Book: Amnesia by Michael Ridpathcategories: Book, Memory Loss, Amnesia, Scottish Crime, Scottish Noir, Loch, Old Man, Highlands, Psychological Thriller
Michael Ridpathabout this book: I have always been fascinated to imagine what it would be like to lose your memory. To wake up and not know who you really are. Don't get me wrong, this is not something I would ever want to happen to me. It would be scary. What if you turn out to be a murderer? What if you turned out to have murdered the only woman you ever loved?
There is something else I have always wanted to do: write a fictional memoir covering the whole of a character's life. Get to know a character from the inside, as his life is unfolding around him. The author William Boyd has done this brilliantly a couple of times, notably in his novel "Any Human Heart". But I write crime novels and thrillers. How can I combine a memoir with a thriller?
I mulled over these questions for several months, but eventually came up with an answer. Alastair is a doctor in his eighties, living alone by a loch in Scotland. He falls and hits his head, forgetting everything before the age of 18. He has no relatives left in England, so Clemence, a student from St Andrews University and the niece of a friend, looks after him at his cottage. While there she discovers a hand-written memoir, clearly written by the old doctor, which starts with the words: "It was a warm, still night and the cry of a tawny owl swirled through the birch trees by the loch, when I killed the only woman I have ever loved." Then Clemence realises that woman was her French grandmother, Sophie.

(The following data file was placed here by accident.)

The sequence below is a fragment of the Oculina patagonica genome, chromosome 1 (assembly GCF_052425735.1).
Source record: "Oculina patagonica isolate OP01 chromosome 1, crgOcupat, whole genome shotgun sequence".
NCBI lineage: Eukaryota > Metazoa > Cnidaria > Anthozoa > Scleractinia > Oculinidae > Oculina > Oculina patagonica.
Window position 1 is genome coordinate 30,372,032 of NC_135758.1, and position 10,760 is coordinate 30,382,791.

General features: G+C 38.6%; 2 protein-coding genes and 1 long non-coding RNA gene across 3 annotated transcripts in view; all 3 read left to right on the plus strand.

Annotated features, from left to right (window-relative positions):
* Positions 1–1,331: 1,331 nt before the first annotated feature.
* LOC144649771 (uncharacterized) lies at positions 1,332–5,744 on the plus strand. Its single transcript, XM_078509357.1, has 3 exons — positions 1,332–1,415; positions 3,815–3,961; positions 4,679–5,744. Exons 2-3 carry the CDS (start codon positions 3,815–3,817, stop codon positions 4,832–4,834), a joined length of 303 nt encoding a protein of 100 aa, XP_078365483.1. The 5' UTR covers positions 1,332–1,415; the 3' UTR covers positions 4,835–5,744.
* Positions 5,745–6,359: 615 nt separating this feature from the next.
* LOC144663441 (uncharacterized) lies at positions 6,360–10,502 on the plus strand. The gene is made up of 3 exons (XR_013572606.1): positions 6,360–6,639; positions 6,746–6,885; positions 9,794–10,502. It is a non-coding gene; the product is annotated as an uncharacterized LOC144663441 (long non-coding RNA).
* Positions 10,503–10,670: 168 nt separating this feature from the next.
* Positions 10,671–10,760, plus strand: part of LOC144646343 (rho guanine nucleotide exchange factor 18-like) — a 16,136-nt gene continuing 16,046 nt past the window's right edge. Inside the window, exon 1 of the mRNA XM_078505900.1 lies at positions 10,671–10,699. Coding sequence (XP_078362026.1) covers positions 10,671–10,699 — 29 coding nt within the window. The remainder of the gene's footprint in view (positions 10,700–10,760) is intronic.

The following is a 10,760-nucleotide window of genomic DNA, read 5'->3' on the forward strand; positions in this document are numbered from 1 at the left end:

She decides to read the memoir to Alastair from when he visited Paris in 1935 and first met Sophie. As they read, they learn more about Alastair's past, and about each other.
And so I wrote "Amnesia". The idea seems to have worked. Crime Writers' Association Diamond Dagger winner Peter Lovesey said: "Highly ingenious and engaging: a mystery within a mystery within a mystery, like one of those Russian dolls. I was gripped. The irony in all this is that Amnesia will lodge in my memory for years to come." And Gold Dagger winner Frances Fyfield said: "Scenically breath-taking, ingeniously plotted...The best thriller you'll read all year." Norwegian crime writer Thomas Enger said: "Impossible to put down - a great read. Loved the ending."
The initial response from the press is good too. The Literary Review said "This is a pleasingly convoluted story with numerous twists and turns, and time shifts between the recent past and the frightening present." And the Daily Mail said: "Atmospheric, sinuous and elegant, this demonstrates Ridpath's special talent."
"Amnesia" my fifteenth novel, and my favourite. I hope you will like it too.
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what to read next: if you read and liked this book...
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